Wellnhoferia (the Solnhofen specimen of Archaeopteryx)

Updated Novermber 6, 2015 with a new reconstruction. M. Mortimer provided a necessary critique (see comments). I rushed this online yesterday without tracing gastralia, I thought the scapulae extended further beneath the skull, I misinterpreted several pectoral elements and the humeri. A second look brought these in closer accord with sister taxa. 

Earlier we looked at three other Archaeopteryx specimens and noted that they nested at the bases of distinct clades, the Enantiornithes and the Euornithes. Here we’ll add the Solnhofen specimen of Archaeopteryx (aka Wellnhoferia, Elzanowski 2001, Fig. 1) and a few other taxa to the large reptile tree (601 taxa) to see where they nest.

Figure 1. Wellnhoferia grandis added to the large reptile tree nests at the base of all extant birds, Euornithes, and their extinct relatives, distinct from three other Archaeopteryx specimens. The skull is poorly preserved but these parts, if valid, are preserved in impressions, No sternum or clavicles have been found. Rather the gastralia extend to the coracoids here.

Figure 1. Wellnhoferia grandis added to the large reptile tree nests at the base of all extant birds, Euornithes, and their extinct relatives, distinct from three other Archaeopteryx specimens. The skull is poorly preserved but these parts, if valid, are preserved in impressions, No sternum or clavicles have been found. Rather the gastralia extend to the coracoids here.

Distinct from the other Archaeopteryx specimens,
Wellnhoferia has a shorter tail, a precursor structure to the very short tails of extant birds. This specimen (BSP 1999) nests at the base of the clade that includes Confuciusornis to extant birds (Fig. 2).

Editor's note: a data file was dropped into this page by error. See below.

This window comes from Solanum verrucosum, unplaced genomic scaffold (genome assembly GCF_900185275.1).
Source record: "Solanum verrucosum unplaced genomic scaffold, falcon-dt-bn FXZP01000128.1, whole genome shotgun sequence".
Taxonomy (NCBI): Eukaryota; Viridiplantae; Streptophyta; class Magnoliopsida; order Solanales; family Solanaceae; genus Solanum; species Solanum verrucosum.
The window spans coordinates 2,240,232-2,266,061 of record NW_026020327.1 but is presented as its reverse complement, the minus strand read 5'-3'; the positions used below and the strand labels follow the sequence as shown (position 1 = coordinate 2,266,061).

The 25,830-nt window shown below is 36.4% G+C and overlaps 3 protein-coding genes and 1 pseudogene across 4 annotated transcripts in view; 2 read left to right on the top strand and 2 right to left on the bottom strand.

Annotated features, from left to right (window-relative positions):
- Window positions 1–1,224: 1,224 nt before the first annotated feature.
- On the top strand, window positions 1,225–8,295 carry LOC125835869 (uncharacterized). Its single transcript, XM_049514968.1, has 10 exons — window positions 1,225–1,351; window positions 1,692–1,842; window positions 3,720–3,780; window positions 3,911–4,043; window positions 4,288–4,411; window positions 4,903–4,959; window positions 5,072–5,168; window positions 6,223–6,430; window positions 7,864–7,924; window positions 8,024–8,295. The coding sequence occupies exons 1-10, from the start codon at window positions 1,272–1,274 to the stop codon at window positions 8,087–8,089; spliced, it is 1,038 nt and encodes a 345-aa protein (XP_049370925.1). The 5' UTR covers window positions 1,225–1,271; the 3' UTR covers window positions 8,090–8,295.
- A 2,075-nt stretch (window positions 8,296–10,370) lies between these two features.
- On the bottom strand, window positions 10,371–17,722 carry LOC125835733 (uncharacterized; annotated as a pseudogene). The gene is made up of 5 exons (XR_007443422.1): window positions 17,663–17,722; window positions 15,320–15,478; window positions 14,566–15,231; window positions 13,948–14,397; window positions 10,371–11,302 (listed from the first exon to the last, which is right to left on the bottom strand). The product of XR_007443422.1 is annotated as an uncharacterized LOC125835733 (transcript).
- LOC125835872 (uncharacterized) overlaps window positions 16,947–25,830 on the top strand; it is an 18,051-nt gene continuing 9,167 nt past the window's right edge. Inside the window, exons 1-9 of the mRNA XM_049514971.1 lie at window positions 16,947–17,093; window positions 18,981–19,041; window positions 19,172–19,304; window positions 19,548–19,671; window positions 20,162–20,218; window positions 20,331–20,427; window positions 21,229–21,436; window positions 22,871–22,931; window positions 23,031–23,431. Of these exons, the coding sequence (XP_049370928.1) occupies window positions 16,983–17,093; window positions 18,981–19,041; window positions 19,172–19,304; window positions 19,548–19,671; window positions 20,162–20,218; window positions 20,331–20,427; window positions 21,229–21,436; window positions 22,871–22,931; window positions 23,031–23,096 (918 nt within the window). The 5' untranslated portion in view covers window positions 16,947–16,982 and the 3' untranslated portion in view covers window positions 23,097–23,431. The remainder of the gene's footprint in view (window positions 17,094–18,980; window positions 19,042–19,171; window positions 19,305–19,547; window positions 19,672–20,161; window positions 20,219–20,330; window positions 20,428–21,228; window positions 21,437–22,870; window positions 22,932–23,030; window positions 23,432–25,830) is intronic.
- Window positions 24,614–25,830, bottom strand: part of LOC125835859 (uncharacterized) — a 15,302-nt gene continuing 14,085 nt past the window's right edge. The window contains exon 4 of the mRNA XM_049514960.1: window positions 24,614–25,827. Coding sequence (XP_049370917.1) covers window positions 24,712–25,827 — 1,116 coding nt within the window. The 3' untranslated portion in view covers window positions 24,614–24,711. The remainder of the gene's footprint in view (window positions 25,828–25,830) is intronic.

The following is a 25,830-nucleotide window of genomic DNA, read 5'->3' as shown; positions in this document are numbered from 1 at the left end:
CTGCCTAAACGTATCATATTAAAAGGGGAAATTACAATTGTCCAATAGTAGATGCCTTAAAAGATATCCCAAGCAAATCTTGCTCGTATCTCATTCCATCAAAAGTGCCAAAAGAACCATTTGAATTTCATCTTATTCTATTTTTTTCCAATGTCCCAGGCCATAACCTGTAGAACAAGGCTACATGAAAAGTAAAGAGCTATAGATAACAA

Figure 2. Theropod dinosaur subset of the large reptile tree showing the nesting of four Archaeopteryx specimens at or near the bases of several basal bird clades, including the Enantiornithes, the Scansoriopterygidae and the Euornithes.

Figure 2. Theropod dinosaur subset of the large reptile tree showing the nesting of four Archaeopteryx specimens at or near the bases of several basal bird clades, including the Enantiornithes, the Scansoriopterygidae and the Euornithes.

The Scansoriopterygidae
nesting as basal birds and other notes and issues raised here (Fig. 2) will be considered in later blogs.

Figure 3 Reconstruction of the pes of the Wellnhoferia. A tiny p4.3 is visible. Also see Figure 3a for a closeup. This matches the tiny p4.3 in Confuciusornis.

Figure 3 Reconstruction of the pes of the Wellnhoferia. A tiny p4.3 is visible. Also see Figure 3a for a closeup.

Unfortunately
Elzaznowski 2001 missed one pedal phalanx from his reconstruction (Fig. 3). The DGS method helped to recover it.

Figure 3a. Closeup of pedal 4.3 in Wellnhoferia.

Figure 3a. Closeup of pedal 4.3 in Wellnhoferia. Yes, it’s an odd displacement. The smallest pedal digit 4 in Confuciusornis is also p4.3.

A while back